The Law School Magazine The New York University School of Law

Faculty Focus

Introducing Kenji Yoshino

Chief Justice Earl Warren Professor of Constitutional Law

Printer Friendly Version

When Kenji Yoshino started teaching at Yale Law School, he recalls a well-meaning colleague who offered him this advice: “You’ll have an easier chance at getting tenure if you’re a homosexual professional than if you’re a professional homosexual.” In other words, it was okay to be gay; just don’t flaunt it.

That counsel, which Yoshino eventually rejected, helped inspire his award-winning work. Covering: The Hidden Assault On Our Civil Rights (Random House, 2006) is a memoir that blends his personal identity struggles as a gay, Japanese American with legal arguments in order to question whether assimilation is always beneficial. “We have a deep-seated belief as Americans that we all should melt into the pot,” says Yoshino, a visiting professor for two years who joined NYU Law in July. “But if the demand for conformity is itself illegitimate, then assimilation is a symptom of discrimination rather than an escape from it.”

In Covering, Yoshino discusses three stages of coming out: “conversion,” “passing,” and “covering.” The latter two terms are adopted from the work of sociologist Erving Goffman. Conversion is the period in which a gay individual longs to become straight. Passing is the phase in which a gay individual has accepted his homosexuality, but hides it from society. And covering is a more subtle demand for assimilation, in which the individual is openly gay but feels pressured not to “flaunt.” Covering is as much an assault on a gay individual’s civil rights as the 1981 case in which an African-American woman was fired by American Airlines for wearing her hair in cornrows, Yoshino says. “His work gave us new categories for thinking about the types of discrimination that are relatively invisible to most people,” says David Golove, Hiller Family Foundation Professor of Law. “He’s had a major impact within constitutional and discrimination law.” In fact, Supreme Court Justice John Paul Stevens used Yoshino’s arguments, in part, to fashion a dissent from the Court’s 2000 majority ruling that the Boy Scouts of America could exclude gays. Yoshino also coauthored a key amicus brief in Lawrence v. Texas, the 2003 case that struck down sodomy statutes across the country. “He is a superb lawyer who has reshaped anti-discrimination law by making us understand how forcing people to ‘cover’ diminishes their authenticity and personhood,” says Yale Law School Dean Harold Hongju Koh.

Yoshino also discloses in his book his own identity struggles. As a first-generation American, Yoshino felt uncomfortable assimilating while growing up. His father, a professor at Harvard Business School, and his mother, a homemaker, raised Yoshino and his older sister in a suburb of Boston. Yoshino attended Phillips Exeter Academy, and he and his sister spent summers in Japan attending public school “to inhabit a Japanese body—to rise, to straighten, and to bow: to sit ramrod straight in my high collared uniform,” he writes.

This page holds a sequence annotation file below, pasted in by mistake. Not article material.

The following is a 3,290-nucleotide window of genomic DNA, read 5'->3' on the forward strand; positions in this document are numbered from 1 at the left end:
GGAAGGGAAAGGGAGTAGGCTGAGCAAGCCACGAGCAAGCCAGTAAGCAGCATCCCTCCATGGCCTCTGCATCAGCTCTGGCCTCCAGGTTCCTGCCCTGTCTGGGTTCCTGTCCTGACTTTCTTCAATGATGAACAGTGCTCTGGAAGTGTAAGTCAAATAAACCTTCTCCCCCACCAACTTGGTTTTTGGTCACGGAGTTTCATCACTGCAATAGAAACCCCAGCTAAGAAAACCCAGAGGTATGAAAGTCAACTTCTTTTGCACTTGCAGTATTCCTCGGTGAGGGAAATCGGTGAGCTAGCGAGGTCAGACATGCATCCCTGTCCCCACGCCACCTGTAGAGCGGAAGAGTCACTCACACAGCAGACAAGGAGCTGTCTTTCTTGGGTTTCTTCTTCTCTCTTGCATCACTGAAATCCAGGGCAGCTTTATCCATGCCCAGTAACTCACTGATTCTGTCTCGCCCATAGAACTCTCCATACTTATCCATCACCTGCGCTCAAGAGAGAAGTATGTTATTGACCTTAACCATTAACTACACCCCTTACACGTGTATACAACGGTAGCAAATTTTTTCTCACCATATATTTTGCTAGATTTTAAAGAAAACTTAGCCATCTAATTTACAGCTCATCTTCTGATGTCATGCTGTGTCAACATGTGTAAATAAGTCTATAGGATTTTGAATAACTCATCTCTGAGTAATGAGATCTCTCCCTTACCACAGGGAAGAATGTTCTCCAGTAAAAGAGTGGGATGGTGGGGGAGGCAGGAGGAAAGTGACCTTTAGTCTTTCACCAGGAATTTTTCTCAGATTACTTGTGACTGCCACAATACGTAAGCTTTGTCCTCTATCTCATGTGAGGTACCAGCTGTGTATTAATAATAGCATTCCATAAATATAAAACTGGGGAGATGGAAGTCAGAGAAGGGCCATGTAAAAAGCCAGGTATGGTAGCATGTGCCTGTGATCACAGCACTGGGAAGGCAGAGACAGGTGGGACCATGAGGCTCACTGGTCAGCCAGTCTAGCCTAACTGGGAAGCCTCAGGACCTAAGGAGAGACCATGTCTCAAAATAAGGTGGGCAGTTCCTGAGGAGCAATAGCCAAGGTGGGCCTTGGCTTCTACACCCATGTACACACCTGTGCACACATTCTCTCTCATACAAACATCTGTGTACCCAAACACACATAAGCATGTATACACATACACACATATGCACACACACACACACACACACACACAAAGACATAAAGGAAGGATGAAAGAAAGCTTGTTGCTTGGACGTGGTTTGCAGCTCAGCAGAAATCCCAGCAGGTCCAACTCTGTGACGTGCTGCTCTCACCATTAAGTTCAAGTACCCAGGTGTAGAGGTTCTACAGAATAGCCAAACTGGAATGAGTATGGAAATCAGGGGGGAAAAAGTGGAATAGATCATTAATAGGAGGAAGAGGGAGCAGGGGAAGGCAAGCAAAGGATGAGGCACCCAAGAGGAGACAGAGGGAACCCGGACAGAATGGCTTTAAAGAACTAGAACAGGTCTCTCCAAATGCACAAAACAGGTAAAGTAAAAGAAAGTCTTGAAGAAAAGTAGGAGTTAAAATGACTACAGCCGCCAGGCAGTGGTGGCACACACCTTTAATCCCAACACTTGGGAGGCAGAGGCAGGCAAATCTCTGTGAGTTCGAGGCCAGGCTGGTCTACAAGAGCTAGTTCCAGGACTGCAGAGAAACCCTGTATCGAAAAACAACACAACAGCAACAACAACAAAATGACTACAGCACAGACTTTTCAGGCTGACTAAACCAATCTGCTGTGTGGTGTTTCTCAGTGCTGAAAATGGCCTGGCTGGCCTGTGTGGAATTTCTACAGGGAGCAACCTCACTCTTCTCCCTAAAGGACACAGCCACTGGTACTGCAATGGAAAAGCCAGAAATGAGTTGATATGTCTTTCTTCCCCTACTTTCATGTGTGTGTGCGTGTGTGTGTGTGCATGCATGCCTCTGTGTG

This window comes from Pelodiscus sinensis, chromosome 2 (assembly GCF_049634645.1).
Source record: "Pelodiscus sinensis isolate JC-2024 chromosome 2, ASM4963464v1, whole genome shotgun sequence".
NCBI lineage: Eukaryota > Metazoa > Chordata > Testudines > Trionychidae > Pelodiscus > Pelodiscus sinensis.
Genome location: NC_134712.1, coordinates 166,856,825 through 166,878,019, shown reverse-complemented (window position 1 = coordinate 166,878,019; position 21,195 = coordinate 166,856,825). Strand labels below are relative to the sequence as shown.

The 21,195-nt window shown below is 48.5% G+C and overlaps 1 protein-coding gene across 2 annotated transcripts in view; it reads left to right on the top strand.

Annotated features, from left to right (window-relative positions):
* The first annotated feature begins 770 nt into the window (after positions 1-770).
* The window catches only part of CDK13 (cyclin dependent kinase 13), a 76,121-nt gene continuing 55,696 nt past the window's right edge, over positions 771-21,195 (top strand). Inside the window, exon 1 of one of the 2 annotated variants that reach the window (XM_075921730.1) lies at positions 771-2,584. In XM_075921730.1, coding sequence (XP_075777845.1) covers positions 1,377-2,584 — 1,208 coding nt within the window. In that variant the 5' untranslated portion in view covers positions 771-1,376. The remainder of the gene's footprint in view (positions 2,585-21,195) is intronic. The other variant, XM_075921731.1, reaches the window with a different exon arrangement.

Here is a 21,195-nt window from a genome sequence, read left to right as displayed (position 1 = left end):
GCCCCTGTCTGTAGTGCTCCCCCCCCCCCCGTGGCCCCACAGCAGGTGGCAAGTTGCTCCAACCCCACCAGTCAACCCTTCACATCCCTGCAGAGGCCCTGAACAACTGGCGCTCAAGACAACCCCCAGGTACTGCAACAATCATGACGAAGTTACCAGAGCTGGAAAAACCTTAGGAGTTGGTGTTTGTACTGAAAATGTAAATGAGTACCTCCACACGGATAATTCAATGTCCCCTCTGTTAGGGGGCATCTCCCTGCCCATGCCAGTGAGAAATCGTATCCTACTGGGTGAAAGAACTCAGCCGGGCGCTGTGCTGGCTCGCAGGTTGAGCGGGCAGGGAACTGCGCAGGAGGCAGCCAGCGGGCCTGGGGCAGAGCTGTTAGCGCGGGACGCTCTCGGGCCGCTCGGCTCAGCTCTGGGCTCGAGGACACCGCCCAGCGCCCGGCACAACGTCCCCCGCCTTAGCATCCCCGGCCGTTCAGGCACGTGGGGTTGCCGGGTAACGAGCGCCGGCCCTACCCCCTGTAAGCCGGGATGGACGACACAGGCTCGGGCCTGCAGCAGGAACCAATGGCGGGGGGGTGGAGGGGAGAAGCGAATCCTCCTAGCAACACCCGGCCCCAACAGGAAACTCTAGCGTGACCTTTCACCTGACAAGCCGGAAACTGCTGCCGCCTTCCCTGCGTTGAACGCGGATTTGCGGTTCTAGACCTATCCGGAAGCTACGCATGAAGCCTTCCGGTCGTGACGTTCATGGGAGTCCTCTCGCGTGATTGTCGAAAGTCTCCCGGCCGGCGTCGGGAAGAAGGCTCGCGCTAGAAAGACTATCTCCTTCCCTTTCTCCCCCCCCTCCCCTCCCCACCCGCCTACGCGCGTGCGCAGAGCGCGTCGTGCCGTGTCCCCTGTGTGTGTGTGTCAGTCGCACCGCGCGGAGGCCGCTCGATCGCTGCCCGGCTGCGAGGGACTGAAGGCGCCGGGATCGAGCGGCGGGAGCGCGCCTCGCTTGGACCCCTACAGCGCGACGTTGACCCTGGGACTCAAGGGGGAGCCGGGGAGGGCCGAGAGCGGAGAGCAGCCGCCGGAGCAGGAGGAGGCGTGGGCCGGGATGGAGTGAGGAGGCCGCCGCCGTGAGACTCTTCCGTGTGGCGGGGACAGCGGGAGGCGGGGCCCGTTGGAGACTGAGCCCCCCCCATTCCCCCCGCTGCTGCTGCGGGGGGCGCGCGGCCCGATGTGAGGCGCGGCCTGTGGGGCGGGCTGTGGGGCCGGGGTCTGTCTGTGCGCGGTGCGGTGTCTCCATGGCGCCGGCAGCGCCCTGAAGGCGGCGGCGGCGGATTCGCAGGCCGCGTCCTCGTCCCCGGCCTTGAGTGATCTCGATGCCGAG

His parents would tell Yoshino and his sister to be “100 percent American in America, and 100 percent Japanese in Japan.” He says his sister, who now lives in Tokyo, as do his parents, perfected these independent cultural identities in a way he never could. “I think in many ways my exposure to an extremely conformist culture in Japan fueled my understanding of assimilation long before I had any consciousness of being gay,” Yoshino explains.

Until he was a young adult, he says he was stuck in the “conversion” stage. After graduating summa cum laude with a degree in English literature from Harvard in 1991, he earned a Master of Science in management studies at Oxford in 1993, on a Rhodes Scholarship. While at Oxford, though, he says, “I routinely went to the college chapel and prayed to the god I didn’t believe in to be straight.” At 22, he came out to his parents, but when he attended Yale Law, he continued to “pass” as straight to classmates. By the time he received his J.D. in 1996, he was openly gay, yet he acceded to his colleague’s covering demands—to write about and teach nongay topics—until he couldn’t dissemble any longer.

He joined the Yale faculty after clerking for judge and former Yale Law School Dean Guido Calabresi of the U.S. Court of Appeals for the Second Circuit. (He earned tenure at Yale in 2003 and became the inaugural Guido Calabresi Professor of Law in 2006.) Also a deputy dean for intellectual life, he coordinated the non-curricular academic life of the law school, such as scheduling workshops and student fellowships.

Currently, Yoshino is working on an article called “The New Equal Protection,” in which he proposes shifting the legal paradigm from group-based equality to one that protects liberty for all. He argues that the samesex marriage debate, for instance, should be framed not as the right of gays to be equal to straights but as the right of all people to marry the person they love.

His English lit background continues to shine through Yoshino’s work. NYU University Professor Carol Gilligan, who cotaught a Shakespeare seminar with Yoshino, says: “You can’t read [Covering] without being stunned by the sheer poetry of his writing.” Drawing on his seminar with Gilligan, Yoshino is writing a book tentatively called Shakespeare’s Law, in which he pairs five sets of Shakespeare’s plays to show how the Bard argues both sides of fundamental questions of justice.

Yoshino, meanwhile, is eager to settle in at NYU. “It’s important for people at some point to get away from their teachers, in the same way that you break from your parents,” says Yoshino. “I came for the city, then I stayed for the school. I really fell in love with this institution.”

Return to “Café Society”